Over the past two decades, perhaps no instructional communication topic has been researched as thoroughly as teacher immediacy. However, one important area of the existing teacher immediacy literature that remains underdeveloped is how undergraduate teaching assistants enact immediacy behaviors, and how, if at all, students respond to these teaching assistants differently based on the enactment of these behaviors. Thus, the purpose of this investigation was to gain a clearer understanding as to what, if any, immediacy behaviors are used by undergraduate teaching assistants in the basic communication course at a large Midwestern university. The researchers conducted 50 hours of observation in an attempt to determine the different types of immediacy behaviors being displayed by undergraduate teaching assistants in the instructional context as well as examine the effects those behaviors have on students. The results of this analysis are discussed.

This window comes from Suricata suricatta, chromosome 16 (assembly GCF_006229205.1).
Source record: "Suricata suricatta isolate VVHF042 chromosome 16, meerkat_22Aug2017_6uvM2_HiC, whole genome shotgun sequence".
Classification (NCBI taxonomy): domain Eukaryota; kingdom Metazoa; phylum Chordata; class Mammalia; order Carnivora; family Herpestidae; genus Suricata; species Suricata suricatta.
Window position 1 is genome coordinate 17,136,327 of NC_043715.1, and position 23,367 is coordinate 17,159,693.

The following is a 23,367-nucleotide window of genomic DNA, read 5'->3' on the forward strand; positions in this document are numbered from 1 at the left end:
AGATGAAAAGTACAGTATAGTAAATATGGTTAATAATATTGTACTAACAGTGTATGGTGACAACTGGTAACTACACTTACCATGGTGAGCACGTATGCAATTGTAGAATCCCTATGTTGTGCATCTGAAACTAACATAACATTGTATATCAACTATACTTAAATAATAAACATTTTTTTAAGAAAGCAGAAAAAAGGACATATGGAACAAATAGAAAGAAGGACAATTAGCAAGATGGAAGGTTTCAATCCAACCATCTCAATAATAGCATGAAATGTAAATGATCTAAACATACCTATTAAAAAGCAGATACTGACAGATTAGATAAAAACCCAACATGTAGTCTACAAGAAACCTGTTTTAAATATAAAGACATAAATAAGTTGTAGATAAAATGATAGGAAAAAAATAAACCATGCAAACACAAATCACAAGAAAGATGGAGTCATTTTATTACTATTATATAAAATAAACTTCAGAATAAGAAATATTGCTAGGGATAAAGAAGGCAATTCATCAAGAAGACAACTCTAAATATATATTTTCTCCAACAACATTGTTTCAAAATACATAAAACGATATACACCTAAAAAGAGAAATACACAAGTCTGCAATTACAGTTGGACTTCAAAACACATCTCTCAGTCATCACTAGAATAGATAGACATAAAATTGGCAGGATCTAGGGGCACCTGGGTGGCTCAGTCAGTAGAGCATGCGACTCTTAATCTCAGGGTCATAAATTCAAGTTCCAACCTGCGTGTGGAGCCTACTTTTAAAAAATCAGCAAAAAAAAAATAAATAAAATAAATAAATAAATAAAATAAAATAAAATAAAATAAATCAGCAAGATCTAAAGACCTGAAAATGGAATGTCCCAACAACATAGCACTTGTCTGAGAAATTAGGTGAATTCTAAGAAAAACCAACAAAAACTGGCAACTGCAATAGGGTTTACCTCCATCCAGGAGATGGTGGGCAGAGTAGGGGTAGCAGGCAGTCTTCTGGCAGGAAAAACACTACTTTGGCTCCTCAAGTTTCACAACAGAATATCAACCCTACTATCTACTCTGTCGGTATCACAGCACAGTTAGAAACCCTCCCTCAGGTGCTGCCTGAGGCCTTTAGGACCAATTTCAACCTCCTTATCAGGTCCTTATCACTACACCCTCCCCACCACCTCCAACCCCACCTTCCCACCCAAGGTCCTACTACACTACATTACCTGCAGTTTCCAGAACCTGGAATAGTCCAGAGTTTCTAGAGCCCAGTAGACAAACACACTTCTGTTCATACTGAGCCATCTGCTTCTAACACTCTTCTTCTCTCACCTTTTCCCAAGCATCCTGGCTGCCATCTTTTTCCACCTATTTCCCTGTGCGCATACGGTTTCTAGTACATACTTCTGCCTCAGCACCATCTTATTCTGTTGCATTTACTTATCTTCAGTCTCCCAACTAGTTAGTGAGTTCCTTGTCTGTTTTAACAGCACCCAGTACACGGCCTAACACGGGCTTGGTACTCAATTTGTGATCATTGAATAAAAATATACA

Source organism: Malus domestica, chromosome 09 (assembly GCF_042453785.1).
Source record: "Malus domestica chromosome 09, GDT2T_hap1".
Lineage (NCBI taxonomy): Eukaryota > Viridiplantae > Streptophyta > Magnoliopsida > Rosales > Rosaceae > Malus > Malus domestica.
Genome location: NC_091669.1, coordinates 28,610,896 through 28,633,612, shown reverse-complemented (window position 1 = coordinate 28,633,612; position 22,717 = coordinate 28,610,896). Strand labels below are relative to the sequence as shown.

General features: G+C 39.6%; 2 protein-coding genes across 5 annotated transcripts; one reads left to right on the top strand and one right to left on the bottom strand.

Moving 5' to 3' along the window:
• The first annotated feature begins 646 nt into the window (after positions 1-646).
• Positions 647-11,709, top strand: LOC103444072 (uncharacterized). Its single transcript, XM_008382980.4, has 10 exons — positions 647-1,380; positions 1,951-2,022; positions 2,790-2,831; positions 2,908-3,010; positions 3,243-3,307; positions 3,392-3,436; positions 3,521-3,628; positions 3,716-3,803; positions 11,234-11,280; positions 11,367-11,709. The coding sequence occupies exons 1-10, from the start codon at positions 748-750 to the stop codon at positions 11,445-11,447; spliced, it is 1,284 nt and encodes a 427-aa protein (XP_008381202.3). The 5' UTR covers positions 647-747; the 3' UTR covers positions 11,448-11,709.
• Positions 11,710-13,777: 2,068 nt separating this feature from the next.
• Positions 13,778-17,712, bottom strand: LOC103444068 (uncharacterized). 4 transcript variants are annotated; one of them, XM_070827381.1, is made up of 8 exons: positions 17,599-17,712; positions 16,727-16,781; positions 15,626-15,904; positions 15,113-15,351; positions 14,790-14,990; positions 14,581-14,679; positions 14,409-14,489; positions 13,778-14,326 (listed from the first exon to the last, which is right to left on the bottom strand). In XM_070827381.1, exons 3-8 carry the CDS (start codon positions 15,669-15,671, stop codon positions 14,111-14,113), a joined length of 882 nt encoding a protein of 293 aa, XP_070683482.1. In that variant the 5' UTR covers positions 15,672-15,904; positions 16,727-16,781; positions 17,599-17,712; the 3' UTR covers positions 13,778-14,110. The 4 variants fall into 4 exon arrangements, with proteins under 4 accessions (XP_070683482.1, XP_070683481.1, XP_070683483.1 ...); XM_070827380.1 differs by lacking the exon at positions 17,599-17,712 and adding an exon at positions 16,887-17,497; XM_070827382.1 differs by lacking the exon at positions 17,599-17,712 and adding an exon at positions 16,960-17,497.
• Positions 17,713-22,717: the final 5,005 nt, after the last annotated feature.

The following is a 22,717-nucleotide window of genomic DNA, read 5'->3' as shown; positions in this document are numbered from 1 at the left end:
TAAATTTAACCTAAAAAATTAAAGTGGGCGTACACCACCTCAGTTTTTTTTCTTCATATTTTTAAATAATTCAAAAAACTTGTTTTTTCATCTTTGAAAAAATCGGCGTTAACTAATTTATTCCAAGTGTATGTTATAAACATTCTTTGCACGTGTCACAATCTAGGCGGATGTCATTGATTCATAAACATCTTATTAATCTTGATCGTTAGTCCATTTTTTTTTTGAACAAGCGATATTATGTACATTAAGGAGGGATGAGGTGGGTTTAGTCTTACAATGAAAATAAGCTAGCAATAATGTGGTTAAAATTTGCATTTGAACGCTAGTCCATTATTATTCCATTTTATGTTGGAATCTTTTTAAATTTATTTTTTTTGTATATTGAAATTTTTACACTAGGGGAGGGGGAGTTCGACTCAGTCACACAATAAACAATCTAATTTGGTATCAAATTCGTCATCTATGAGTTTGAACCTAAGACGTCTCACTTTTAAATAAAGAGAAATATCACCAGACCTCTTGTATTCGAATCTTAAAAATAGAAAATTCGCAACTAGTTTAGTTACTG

Durham, Wesley T. and Jones, Adam C.
"Undergraduate Teaching Assistants and their Use of Nonverbal Immediacy Behaviors in the Basic Communication Course,"
Basic Communication Course Annual: Vol. 18
, Article 10.
Available at: http://ecommons.udayton.edu/bcca/vol18/iss1/10